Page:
Global development has been going backwards since even before the pandemic, and there's no end in sight.

Extreme poverty is now rising again, and fraught politics at every level is making it harder to fight inequality around the world.

But it's not an irreversible trend, UN Foundation President Elizabeth Cousens tells Ian Bremmer on GZERO World.

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Inequality isn't inevitable - if global communities cooperate
Inequality Isn't Inevitable - If Global Communities Cooperate | GZERO World with Ian Bremmer

Inequality isn't inevitable - if global communities cooperate

Almost three years after COVID, we're still grappling with the geopolitical convulsions that the pandemic unleashed or worsened. They're all wiping out decades of progress on fighting global inequality.

What's more, the world has become more unequal at a time when global cooperation is often an afterthought. So, what can we do about it?

On GZERO World, Ian Bremmer speaks to UN Foundation President and CEO Elizabeth Cousens, who thinks it's the perfect time for institutions backed by the 1 percent to step up even more.

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Podcast: Salvaging the world we leave our kids with innovative philanthropy

Transcript

Listen: Global inequality has reached a level we haven’t seen in our lifetimes and recent geopolitical convulsions have only made things worse. The rich have gotten richer while extreme poverty has exploded. UN Foundation President Elizabeth Cousens thinks it's the perfect time for institutions backed by the 1% to step up. She speaks with Ian Bremmer on the GZERO World podcast about the key role that innovative philanthropy could play to address problems exacerbated by the war in Ukraine, economic fallout from the COVID pandemic, and a warming planet.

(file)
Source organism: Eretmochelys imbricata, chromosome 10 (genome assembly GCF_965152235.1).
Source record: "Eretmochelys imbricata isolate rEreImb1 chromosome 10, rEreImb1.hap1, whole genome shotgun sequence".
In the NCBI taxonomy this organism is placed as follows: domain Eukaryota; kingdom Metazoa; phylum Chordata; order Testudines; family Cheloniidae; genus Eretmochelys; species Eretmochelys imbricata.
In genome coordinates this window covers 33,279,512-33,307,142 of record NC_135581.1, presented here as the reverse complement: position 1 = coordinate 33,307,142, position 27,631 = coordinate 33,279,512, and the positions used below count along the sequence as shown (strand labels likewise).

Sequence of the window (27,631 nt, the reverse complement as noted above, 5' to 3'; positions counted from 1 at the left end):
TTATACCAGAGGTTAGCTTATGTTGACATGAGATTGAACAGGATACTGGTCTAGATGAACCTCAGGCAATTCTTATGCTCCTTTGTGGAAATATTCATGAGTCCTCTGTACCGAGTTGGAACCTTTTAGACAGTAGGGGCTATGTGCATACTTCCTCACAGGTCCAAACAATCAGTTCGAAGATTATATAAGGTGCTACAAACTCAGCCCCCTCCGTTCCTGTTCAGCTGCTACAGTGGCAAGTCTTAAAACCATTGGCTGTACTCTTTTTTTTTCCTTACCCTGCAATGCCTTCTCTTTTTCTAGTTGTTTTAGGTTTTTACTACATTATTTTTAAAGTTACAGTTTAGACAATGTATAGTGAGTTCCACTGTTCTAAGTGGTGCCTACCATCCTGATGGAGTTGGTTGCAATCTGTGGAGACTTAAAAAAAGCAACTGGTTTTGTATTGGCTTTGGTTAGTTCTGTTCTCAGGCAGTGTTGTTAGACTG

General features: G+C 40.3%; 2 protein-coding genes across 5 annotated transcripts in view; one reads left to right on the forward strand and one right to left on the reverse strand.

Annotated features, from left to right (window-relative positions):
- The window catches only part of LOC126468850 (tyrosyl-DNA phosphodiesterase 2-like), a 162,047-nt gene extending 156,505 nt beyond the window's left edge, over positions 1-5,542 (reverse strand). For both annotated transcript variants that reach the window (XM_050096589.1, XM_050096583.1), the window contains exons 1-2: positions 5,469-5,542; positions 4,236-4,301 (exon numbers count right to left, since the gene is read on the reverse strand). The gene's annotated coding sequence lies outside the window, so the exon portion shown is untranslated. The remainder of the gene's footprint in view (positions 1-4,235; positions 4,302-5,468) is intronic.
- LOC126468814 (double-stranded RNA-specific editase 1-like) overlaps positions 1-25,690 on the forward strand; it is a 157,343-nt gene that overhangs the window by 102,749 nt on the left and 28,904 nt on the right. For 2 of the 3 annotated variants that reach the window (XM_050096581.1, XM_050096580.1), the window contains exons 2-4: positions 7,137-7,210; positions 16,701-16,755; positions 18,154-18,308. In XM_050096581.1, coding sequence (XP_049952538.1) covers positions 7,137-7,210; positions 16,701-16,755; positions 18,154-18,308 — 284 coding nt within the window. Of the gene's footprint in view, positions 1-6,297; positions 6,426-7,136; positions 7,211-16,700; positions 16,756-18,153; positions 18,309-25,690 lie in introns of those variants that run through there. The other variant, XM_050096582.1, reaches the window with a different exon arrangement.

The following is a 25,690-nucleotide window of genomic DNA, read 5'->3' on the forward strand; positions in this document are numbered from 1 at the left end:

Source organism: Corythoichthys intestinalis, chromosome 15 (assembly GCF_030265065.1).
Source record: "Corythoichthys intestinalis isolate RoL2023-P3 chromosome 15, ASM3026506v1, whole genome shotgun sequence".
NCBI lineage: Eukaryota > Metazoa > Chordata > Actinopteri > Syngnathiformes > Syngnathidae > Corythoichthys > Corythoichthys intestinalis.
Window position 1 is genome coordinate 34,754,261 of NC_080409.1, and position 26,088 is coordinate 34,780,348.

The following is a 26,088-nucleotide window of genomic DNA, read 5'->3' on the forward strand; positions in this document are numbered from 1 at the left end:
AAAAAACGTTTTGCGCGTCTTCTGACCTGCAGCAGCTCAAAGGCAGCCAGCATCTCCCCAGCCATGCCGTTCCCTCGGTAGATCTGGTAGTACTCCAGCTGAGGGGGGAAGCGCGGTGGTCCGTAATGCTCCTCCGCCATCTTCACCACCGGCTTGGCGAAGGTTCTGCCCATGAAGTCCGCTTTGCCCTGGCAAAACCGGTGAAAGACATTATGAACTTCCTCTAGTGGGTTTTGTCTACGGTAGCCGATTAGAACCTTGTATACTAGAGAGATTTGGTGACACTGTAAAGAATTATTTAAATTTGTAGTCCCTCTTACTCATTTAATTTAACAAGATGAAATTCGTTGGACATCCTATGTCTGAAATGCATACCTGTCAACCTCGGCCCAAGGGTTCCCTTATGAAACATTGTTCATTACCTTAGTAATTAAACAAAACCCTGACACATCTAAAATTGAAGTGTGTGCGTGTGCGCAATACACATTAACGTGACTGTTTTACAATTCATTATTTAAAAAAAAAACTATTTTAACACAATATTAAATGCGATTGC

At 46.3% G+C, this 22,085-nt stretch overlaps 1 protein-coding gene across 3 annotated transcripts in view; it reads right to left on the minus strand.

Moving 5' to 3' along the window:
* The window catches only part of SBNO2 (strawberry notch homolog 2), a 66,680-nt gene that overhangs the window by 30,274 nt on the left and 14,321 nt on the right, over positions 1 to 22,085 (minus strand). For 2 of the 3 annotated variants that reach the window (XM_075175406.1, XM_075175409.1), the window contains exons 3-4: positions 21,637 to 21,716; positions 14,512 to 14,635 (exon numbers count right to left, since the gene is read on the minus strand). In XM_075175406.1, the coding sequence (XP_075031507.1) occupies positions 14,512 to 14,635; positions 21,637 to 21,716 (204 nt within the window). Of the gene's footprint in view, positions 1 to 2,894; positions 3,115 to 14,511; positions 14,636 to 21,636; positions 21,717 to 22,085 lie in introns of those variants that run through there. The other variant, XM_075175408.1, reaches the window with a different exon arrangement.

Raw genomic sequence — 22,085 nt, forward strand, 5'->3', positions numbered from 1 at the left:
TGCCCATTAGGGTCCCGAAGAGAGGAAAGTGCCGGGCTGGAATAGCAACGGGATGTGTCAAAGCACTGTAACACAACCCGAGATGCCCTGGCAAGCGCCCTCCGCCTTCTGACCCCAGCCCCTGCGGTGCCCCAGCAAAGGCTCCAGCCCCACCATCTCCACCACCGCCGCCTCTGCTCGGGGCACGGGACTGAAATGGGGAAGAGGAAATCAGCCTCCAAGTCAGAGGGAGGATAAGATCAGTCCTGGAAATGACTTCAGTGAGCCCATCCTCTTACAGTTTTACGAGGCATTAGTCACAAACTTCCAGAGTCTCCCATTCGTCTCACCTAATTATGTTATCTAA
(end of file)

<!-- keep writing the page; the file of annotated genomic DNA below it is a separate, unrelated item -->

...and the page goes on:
Why now? The stakes are so high and the crises so urgent that Cousens sees a window of opportunity for philanthropy to take swift action instead of their traditional long-term approach. When it comes to immediate and deadly problems like famine and flooding, an influx of money could start making a huge difference very quickly.

Subscribe to the GZERO World Podcast on Apple Podcasts, Spotify, Stitcher, or your preferred podcast platform, to receive new episodes as soon as they're published.
The perils of depending on food imports: UN Foundation chief
The Perils of Depending on Food Imports | Global Stage | GZERO Media

The perils of depending on food imports: UN Foundation chief

We all know there's a global food crisis due to the impact of shortages of Russian and Ukrainian grain, fertilizers, and fuel. But UN Foundation chief Elizabeth Cousens thinks high prices are hurting some countries even more.

Take for instance Yemen, which imports 90% of its food and is thus highly vulnerable to any external shocks.

While addressing famine is the top priority, Cousens says in a Global Stage livestream conversation that the long-term plan should be "laying the foundation for a much more resilient, equitable food system."